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Re: Details - John Pew Houses

Post by g.dorn »

Tom wrote:
Mon Apr 06, 2020 2:09 pm
Pretty sure he's showing steel as the darker members in the computer colored axons.
One question would be what does the typical connection look like where the
major steel intersects - welded, bolted?
The structural concept seems weak at those points - especially if bolted.
But I'm not an engineer.
Sorry, yes the steel members are a darker shade of brown.

This photo of the UF roof framing shows that steel was readily used in the roof framing. perimeter beam plus outriggers for the window shades - some of the joists appear to be welded and others a plate with bolts ( for steel to timber connections) and the steel is a dark rusty brown - hence my colour in my model - I suppose I could change the colour to be more obvious - maybe an oxide pink.

photo from http://www.is-arch.com/projects/john-ru ... residence/

Image
G Dorn
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SDR
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Re: Details - John Pew Houses

Post by SDR »

This well-known view drawing of the house contains some erasure at the top. In Monograph 6 can be found a second image, published at very small size; it is interesting for its differences from the other version. Both views show a pair of masonry piers at the terminus---or even a C-shaped structure ?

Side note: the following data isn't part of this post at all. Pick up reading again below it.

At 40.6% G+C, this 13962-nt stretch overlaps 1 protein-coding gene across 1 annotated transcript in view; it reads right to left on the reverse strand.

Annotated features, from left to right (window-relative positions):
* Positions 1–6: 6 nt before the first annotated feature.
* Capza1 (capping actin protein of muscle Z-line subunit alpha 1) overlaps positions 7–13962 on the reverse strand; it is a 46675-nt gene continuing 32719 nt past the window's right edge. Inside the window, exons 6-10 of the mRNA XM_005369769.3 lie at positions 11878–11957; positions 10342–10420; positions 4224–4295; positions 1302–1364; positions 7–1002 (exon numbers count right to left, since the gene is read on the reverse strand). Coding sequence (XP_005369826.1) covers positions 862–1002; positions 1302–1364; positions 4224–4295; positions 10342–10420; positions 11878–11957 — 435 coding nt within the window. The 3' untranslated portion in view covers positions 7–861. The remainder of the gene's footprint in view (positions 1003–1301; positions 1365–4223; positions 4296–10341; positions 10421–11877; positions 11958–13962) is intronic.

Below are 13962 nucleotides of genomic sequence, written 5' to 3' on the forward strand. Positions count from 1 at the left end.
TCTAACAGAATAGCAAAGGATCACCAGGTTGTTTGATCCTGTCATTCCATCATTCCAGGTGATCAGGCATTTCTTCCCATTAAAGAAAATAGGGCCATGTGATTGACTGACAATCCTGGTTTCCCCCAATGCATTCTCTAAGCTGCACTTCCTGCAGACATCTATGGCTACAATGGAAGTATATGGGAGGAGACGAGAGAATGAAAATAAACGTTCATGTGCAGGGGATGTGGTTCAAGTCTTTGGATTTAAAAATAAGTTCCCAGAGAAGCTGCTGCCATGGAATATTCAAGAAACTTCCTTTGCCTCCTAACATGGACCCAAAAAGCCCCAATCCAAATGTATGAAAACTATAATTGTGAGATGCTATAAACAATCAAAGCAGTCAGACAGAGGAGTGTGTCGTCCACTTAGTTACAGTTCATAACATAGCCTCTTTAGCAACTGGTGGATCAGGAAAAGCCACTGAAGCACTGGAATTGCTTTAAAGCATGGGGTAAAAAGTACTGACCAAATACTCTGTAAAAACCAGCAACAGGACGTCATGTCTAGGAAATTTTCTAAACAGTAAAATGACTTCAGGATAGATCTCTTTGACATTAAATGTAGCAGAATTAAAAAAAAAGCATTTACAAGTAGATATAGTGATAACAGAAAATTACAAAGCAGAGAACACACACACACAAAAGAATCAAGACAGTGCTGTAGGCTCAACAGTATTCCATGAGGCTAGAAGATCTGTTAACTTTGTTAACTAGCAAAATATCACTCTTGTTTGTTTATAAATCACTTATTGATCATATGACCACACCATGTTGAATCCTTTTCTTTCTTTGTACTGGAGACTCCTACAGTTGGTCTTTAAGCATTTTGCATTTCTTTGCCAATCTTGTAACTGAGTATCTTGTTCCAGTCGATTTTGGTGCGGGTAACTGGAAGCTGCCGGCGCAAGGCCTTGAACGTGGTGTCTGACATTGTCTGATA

https://images.wisconsinhistory.org/700 ... 0819-l.jpg

Image

Image

g.dorn
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Re: Details - John Pew Houses

Post by g.dorn »

Roderick Grant wrote:
Mon Apr 06, 2020 3:19 pm
g-dorn, the addition of that second pier left of the pier in the plan at the far end of the living room, which does not appear in published plans (or your perspectives), along with the change from brick to stone, indicates that published plans are not necessarily accurate. The pier in the plan likely dates from the brick version, and i suspect, as-built, is heftier. Neither of those piers is expressed inside the house.
If I understand you correctly,

drawings in the ADA monograph no 4012.15 4012.16 show the brick masses - these drawings also show the fire place in the rear (south) wall of the living room , which is also conforming to the earlier sketch design. Is this rather large fire place, the extra pier you are referring to?

note according to the W. A. Storer book , North is looking towards the lake from main deck at an approx 30 degree angle.
https://www.google.com/maps/place/3650+ ... -89.456037
G Dorn
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g.dorn
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Re: Details - John Pew Houses

Post by g.dorn »

SDR wrote:
Tue Apr 07, 2020 12:04 am
This well-known view drawing of the house contains some erasure at the top. In Monograph 6 can be found a second image, published at very small size; it is interesting for its differences from the other version. Both views show a pair of masonry piers at the terminus---or even a C-shaped structure ?